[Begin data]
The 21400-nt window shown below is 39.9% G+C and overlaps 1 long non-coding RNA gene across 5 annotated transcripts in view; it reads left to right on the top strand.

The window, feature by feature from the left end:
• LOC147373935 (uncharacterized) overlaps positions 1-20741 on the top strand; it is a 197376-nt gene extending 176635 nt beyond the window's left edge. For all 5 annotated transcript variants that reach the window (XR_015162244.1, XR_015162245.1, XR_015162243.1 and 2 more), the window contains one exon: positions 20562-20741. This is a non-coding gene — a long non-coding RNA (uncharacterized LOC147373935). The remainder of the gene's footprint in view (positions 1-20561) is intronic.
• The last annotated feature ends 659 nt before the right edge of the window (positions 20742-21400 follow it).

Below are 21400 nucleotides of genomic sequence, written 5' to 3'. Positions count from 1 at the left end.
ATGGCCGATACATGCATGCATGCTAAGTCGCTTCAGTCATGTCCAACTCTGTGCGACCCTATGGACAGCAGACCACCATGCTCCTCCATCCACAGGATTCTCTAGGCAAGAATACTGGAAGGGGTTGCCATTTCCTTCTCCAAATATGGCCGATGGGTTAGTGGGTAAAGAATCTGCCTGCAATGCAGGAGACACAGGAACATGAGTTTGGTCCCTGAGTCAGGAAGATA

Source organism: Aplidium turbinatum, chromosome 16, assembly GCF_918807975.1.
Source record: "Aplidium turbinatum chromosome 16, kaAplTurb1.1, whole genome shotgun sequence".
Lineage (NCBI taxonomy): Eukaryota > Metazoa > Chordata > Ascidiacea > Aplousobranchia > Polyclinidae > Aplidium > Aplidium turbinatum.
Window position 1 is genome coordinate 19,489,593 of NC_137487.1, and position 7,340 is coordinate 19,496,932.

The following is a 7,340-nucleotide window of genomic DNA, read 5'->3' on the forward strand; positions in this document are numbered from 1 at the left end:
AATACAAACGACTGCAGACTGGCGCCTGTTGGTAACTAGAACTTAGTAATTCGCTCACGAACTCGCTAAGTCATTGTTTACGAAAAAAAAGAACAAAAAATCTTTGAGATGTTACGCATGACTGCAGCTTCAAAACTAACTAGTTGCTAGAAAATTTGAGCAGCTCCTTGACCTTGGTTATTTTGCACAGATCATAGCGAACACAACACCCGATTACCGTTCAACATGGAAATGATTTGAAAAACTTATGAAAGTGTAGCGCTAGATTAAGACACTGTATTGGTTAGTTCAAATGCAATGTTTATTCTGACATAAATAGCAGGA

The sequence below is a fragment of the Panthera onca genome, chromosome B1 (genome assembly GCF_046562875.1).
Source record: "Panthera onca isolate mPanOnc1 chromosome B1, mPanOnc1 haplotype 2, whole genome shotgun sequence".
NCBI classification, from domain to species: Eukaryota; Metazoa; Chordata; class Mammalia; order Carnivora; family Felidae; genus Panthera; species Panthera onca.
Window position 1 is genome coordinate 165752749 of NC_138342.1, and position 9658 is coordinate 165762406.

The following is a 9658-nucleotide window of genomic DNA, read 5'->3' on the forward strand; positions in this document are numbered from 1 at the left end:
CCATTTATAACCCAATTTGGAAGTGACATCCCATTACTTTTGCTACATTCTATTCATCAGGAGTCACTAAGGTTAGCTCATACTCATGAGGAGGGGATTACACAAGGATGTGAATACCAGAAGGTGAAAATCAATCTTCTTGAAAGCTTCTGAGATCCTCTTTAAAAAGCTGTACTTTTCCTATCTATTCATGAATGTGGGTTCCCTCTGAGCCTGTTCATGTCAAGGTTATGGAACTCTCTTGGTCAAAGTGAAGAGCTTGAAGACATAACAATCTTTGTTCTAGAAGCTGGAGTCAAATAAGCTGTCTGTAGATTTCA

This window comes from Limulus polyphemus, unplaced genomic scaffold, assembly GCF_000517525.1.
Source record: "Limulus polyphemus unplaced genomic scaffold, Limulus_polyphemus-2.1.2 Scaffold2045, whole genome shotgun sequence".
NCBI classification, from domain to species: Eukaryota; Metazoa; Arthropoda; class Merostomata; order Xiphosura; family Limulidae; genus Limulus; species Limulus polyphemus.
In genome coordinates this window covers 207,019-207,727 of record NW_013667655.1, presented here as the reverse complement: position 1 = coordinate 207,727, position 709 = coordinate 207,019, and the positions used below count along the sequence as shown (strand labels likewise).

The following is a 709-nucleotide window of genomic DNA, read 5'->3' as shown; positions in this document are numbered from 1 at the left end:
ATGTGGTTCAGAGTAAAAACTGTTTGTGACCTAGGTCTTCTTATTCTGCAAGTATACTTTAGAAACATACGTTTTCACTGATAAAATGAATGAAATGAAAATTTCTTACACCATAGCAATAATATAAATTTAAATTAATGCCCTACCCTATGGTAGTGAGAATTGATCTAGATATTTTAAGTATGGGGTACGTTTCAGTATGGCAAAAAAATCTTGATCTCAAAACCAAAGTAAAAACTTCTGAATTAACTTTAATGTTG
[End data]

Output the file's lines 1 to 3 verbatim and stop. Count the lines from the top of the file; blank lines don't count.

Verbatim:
The 21400-nt window shown below is 39.9% G+C and overlaps 1 long non-coding RNA gene across 5 annotated transcripts in view; it reads left to right on the top strand.

The window, feature by feature from the left end:
• LOC147373935 (uncharacterized) overlaps positions 1-20741 on the top strand; it is a 197376-nt gene extending 176635 nt beyond the window's left edge. For all 5 annotated transcript variants that reach the window (XR_015162244.1, XR_015162245.1, XR_015162243.1 and 2 more), the window contains one exon: positions 20562-20741. This is a non-coding gene — a long non-coding RNA (uncharacterized LOC147373935). The remainder of the gene's footprint in view (positions 1-20561) is intronic.